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Brain ischemia induced by cardiac arrest or ischemic stroke is a severe form of metabolic stress that substantially disrupts cellular homeostasis, especially protein homeostasis (proteostasis). As proteostasis is fundamental for cellular and organismal health, cells have developed a complex network to restore proteostasis impaired by stress. Many components of this network - including ubiquitination, small ubiquitin-like modifier (SUMO) conjugation, autophagy, and the unfolded protein response (UPR) - are activated in the post-ischemic brain, and play a crucial role in cell survival and recovery of neurologic function. Importantly, recent studies have shown that ischemia-induced activation of these proteostasis-related pathways in the aged brain is impaired, indicating an aging-related decline in the self-healing capacity of the brain. This impaired capacity is a significant factor for consideration in the field of brain ischemia because the vast majority of cardiac arrest and stroke patients are elderly. In this review, we focus on the effects of aging on these critical proteostasis-related pathways in the brain, and discuss their implications in translational brain ischemia research.
This article was published in the following journal.
Name: Neurochemistry international
The proteostasis network (PN) comprises a plethora of proteins that are dedicated to aid in protein folding and maintenance; some with overlapping functions. Despite this, there are multiple pathophys...
Aging is often associated with a decreased autophagic activity that contributes to the high sensitivity of aged livers to ischemia reperfusion injury (IRI). Blood from young animals can positively aff...
ER stress dysregulates ER proteostasis, which activates the transcription factor, ATF6, an inducer of genes that enhance protein folding and restore proteostasis. Due to increased protein synthesis, i...
Oxidative stress aggravates brain injury following ischemia/reperfusion (I/R). We previously showed that ubiquilin-1 (Ubqln1), a ubiquitin-like protein, improves proteostasis and protects brains again...
Brain damage after hypoxia-ischemia (HI) occurs in an age-dependent manner. Neuroprotective strategies assumed to be effective in adults might have deleterious effects in the immature brain. In order ...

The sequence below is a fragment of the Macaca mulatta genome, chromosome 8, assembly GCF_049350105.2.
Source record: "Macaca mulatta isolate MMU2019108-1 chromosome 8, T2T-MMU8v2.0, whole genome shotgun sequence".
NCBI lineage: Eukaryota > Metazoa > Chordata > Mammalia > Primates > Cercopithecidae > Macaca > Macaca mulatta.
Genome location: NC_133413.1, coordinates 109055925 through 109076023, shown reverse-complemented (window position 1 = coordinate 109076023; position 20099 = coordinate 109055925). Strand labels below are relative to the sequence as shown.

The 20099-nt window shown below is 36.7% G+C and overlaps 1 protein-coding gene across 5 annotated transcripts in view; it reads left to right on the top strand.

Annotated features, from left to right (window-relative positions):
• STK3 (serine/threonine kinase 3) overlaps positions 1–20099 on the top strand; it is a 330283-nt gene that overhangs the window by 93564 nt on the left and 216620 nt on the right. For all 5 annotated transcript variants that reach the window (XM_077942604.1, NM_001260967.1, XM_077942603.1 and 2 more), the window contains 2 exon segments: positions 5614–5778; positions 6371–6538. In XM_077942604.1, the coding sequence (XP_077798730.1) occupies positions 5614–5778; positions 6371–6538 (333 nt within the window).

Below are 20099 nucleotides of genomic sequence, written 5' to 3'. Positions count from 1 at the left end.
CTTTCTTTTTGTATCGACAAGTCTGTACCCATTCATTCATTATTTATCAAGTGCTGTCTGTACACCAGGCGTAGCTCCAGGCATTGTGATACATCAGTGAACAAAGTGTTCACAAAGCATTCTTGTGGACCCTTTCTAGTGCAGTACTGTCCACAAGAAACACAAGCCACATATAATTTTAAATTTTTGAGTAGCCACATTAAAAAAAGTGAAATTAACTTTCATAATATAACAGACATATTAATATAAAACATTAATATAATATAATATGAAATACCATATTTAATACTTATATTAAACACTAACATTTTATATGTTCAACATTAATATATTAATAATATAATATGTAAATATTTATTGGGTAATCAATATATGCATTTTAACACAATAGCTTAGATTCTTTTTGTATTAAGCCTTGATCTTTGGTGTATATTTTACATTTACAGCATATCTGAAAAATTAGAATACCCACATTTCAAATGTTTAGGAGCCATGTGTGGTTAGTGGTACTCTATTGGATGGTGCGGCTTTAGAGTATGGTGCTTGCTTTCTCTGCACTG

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A disorder characterized by a reduction of oxygen in the blood combined with reduced blood flow (ISCHEMIA) to the brain from a localized obstruction of a cerebral artery or from systemic hypoperfusion. Prolonged hypoxia-ischemia is associated with ISCHEMIC ATTACK, TRANSIENT; BRAIN INFARCTION; BRAIN EDEMA; COMA; and other conditions.
A spectrum of pathological conditions of impaired blood flow in the brain. They can involve vessels (ARTERIES; or VEINS) in the CEREBRUM, the CEREBELLUM, and the BRAIN STEM. Major categories include INTRACRANIAL ARTERIOVENOUS MALFORMATIONS; BRAIN ISCHEMIA; CEREBRAL HEMORRHAGE; and others.
Localized reduction of blood flow to brain tissue due to arterial obstruction or systemic hypoperfusion. This frequently occurs in conjunction with brain hypoxia (HYPOXIA, BRAIN). Prolonged ischemia is associated with BRAIN INFARCTION.
Constriction of arteries in the SKULL due to sudden, sharp, and often persistent smooth muscle contraction in blood vessels. Intracranial vasospasm results in reduced vessel lumen caliber, restricted blood flow to the brain, and BRAIN ISCHEMIA that may lead to hypoxic-ischemic brain injury (HYPOXIA-ISCHEMIA, BRAIN).
Brain dysfunction or damage resulting from sustained MALIGNANT HYPERTENSION. When BLOOD PRESSURE exceeds the limits of cerebral autoregulation, cerebral blood flow is impaired (BRAIN ISCHEMIA). Clinical manifestations include HEADACHE; NAUSEA; VOMITING; SEIZURES; altered mental status (in some cases progressing to COMA); PAPILLEDEMA; and RETINAL HEMORRHAGE.
Stroke - Cerebrovascular Disease (CVA)
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